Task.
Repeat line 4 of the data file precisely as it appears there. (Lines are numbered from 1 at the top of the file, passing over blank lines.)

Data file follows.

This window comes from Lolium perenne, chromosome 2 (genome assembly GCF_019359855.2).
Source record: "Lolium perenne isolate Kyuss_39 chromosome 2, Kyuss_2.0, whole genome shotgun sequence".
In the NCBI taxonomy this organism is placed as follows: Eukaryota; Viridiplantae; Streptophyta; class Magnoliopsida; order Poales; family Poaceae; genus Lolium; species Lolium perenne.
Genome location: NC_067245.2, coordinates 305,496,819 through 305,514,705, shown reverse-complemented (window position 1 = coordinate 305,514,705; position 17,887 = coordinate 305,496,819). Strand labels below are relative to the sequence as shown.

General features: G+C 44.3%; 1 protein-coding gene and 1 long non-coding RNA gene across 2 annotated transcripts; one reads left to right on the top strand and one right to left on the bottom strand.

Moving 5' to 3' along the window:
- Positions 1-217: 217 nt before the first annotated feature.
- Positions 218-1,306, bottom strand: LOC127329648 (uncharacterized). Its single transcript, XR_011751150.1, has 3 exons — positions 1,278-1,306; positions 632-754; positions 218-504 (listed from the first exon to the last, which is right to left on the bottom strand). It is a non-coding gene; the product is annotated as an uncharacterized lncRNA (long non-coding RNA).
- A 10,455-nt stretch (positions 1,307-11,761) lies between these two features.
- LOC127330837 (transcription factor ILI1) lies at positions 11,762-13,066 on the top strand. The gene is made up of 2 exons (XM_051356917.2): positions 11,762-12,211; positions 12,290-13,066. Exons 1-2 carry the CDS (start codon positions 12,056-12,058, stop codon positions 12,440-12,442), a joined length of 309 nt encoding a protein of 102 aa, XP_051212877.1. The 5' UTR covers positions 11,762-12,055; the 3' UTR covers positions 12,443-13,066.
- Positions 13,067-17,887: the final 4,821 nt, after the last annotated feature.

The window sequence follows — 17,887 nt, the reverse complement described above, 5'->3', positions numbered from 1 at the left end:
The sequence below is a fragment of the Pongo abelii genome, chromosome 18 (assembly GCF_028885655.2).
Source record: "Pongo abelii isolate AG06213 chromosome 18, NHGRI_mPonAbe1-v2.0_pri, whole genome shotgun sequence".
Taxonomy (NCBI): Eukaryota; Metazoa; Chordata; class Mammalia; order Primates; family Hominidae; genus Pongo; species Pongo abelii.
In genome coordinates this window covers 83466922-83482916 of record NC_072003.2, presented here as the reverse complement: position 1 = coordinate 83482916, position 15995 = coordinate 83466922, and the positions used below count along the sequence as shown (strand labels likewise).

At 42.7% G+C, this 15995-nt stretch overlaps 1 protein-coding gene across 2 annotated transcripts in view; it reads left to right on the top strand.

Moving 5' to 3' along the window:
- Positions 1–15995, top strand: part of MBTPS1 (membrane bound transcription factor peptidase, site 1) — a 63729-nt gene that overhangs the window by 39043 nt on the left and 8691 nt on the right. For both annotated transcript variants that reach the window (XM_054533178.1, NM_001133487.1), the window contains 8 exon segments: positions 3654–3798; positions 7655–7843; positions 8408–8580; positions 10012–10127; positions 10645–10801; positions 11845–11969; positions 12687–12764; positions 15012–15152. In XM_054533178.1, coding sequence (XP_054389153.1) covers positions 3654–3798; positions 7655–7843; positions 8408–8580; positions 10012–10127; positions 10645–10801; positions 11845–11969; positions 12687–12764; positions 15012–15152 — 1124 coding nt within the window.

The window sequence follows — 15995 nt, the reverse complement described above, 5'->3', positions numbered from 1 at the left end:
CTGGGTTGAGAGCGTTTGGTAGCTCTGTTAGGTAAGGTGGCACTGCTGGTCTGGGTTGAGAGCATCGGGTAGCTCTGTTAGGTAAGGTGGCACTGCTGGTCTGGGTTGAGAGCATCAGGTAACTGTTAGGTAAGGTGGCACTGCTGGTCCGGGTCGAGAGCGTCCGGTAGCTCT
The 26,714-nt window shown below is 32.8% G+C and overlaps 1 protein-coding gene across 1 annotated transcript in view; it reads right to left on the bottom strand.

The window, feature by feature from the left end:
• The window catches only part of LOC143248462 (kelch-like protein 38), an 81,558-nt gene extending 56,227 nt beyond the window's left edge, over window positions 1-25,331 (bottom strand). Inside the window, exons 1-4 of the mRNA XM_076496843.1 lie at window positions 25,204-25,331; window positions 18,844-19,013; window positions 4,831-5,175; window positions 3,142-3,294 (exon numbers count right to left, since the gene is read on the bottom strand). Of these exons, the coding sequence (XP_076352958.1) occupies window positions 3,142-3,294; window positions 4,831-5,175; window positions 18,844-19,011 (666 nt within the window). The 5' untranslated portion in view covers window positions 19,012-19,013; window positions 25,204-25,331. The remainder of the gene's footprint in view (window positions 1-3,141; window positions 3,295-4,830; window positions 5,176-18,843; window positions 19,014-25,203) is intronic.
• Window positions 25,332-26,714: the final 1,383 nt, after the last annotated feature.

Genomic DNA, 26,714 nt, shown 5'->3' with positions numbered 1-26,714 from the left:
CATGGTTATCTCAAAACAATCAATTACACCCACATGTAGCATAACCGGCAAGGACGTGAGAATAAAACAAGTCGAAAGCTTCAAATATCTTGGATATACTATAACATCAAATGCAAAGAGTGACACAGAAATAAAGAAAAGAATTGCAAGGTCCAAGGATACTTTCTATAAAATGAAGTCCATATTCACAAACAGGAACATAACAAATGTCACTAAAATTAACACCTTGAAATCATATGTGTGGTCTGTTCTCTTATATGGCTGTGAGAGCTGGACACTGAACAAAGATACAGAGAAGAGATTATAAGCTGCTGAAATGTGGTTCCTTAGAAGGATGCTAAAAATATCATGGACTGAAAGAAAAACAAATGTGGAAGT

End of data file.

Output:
Genome location: NC_067245.2, coordinates 305,496,819 through 305,514,705, shown reverse-complemented (window position 1 = coordinate 305,514,705; position 17,887 = coordinate 305,496,819). Strand labels below are relative to the sequence as shown.